School Gardens: Outdoor and Indoor
EATS understands the importance of raising a healthier generation through hands-on, experiential food education. School Gardens provide students with first-hand knowledge of growing food that can also incorporate so many other aspects of curriculum: science, math, and social skills.
Garden based education
Garden based nutrition education also improves fruit and vegetable consumption students, as students are more likely to try foods that they have grown and prepared. They are also more likely to teach their families about eating fruits and vegetables, and healthy eating overall. School gardens can create opportunities for project-based and place-based learning.
There is a growing body of research that highlights benefits, including:
- Higher scores on standardized reading, writing, math, science, and social studies tests
- Improved behavior in class
- Increases in self-esteem
- Improved conflict resolution, problem solving, and higher-level thinking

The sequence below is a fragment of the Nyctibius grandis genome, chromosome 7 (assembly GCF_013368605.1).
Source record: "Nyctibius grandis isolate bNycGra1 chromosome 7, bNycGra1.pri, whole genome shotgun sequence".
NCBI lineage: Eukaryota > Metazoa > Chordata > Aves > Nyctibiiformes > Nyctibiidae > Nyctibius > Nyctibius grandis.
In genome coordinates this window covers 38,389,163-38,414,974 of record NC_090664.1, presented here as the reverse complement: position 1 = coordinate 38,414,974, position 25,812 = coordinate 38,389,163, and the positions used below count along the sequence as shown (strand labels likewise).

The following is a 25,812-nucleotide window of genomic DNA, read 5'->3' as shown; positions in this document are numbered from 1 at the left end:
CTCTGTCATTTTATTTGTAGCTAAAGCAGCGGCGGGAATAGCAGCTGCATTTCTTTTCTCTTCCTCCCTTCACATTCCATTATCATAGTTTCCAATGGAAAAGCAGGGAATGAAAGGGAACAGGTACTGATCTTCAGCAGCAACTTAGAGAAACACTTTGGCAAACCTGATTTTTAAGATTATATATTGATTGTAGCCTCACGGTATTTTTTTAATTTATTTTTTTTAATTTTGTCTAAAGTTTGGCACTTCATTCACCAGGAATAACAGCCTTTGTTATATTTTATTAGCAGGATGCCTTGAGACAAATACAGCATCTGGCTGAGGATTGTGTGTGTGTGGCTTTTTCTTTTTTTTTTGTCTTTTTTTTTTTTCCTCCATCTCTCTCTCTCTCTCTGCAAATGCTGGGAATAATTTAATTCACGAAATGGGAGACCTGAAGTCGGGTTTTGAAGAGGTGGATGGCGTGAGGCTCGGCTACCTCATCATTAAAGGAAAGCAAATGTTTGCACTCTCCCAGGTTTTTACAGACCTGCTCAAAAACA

Research also shows that teachers become more excited and motivated, more engaged with students, and more able to collaborate effectively with other educators.
Gardens at our schools
Through our involvement in school gardens at Park City schools, we have seen first-hand results in students 1) yearning to eat the healthy foods they grow; 2) becoming more aware of environmental sustainability and where food comes from; and 3) having responsibilities not typically offered in the classroom.
With our short growing season in the mountains, indoor gardens are a good option for year-round garden curriculum. They are used in classrooms where students can plant, monitor and harvest throughout the school year.
Information coming soon on our outdoor gardens.
McAleese, J., and Rankin, L. 2007. Journal of the American Dietetic Association.
Center for Place-Based Learning and Community Engagement:<www.promiseofplace.org>, and the Buck Institute for Education: <www.bie.org>.